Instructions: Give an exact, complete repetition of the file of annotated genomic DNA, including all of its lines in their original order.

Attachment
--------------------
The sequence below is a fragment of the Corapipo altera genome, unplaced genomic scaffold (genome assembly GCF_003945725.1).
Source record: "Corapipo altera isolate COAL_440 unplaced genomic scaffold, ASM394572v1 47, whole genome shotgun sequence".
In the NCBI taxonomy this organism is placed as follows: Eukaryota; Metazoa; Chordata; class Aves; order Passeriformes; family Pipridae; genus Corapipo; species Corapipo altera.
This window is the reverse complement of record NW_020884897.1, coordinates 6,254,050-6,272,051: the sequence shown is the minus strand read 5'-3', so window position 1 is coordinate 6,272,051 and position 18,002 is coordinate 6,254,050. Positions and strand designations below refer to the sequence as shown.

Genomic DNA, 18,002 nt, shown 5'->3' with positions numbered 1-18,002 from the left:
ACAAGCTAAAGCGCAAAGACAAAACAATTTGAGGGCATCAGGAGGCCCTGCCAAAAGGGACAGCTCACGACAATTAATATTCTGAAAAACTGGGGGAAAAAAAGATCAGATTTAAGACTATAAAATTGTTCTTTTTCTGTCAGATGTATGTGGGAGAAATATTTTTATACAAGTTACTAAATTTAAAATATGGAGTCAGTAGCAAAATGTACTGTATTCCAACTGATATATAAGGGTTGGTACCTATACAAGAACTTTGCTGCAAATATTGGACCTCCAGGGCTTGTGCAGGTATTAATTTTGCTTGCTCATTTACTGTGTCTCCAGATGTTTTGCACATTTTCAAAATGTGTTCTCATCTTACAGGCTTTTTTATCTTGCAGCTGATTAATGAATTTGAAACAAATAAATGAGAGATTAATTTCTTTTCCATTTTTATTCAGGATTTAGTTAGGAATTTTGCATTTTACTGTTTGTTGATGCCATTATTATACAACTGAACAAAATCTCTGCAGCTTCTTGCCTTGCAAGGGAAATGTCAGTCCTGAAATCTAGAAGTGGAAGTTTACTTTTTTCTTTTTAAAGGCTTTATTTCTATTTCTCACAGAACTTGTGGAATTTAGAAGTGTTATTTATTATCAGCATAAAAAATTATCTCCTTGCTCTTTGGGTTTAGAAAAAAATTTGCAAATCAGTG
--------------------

The sequence below is a fragment of the Corapipo altera genome, unplaced genomic scaffold (genome assembly GCF_003945725.1).
Source record: "Corapipo altera isolate COAL_440 unplaced genomic scaffold, ASM394572v1 47, whole genome shotgun sequence".
In the NCBI taxonomy this organism is placed as follows: Eukaryota; Metazoa; Chordata; class Aves; order Passeriformes; family Pipridae; genus Corapipo; species Corapipo altera.
This window is the reverse complement of record NW_020884897.1, coordinates 6,254,050-6,272,051: the sequence shown is the minus strand read 5'-3', so window position 1 is coordinate 6,272,051 and position 18,002 is coordinate 6,254,050. Positions and strand designations below refer to the sequence as shown.

Genomic DNA, 18,002 nt, shown 5'->3' with positions numbered 1-18,002 from the left:
ACAAGCTAAAGCGCAAAGACAAAACAATTTGAGGGCATCAGGAGGCCCTGCCAAAAGGGACAGCTCACGACAATTAATATTCTGAAAAACTGGGGGAAAAAAAGATCAGATTTAAGACTATAAAATTGTTCTTTTTCTGTCAGATGTATGTGGGAGAAATATTTTTATACAAGTTACTAAATTTAAAATATGGAGTCAGTAGCAAAATGTACTGTATTCCAACTGATATATAAGGGTTGGTACCTATACAAGAACTTTGCTGCAAATATTGGACCTCCAGGGCTTGTGCAGGTATTAATTTTGCTTGCTCATTTACTGTGTCTCCAGATGTTTTGCACATTTTCAAAATGTGTTCTCATCTTACAGGCTTTTTTATCTTGCAGCTGATTAATGAATTTGAAACAAATAAATGAGAGATTAATTTCTTTTCCATTTTTATTCAGGATTTAGTTAGGAATTTTGCATTTTACTGTTTGTTGATGCCATTATTATACAACTGAACAAAATCTCTGCAGCTTCTTGCCTTGCAAGGGAAATGTCAGTCCTGAAATCTAGAAGTGGAAGTTTACTTTTTTCTTTTTAAAGGCTTTATTTCTATTTCTCACAGAACTTGTGGAATTTAGAAGTGTTATTTATTATCAGCATAAAAAATTATCTCCTTGCTCTTTGGGTTTAGAAAAAAATTTGCAAATCAGTG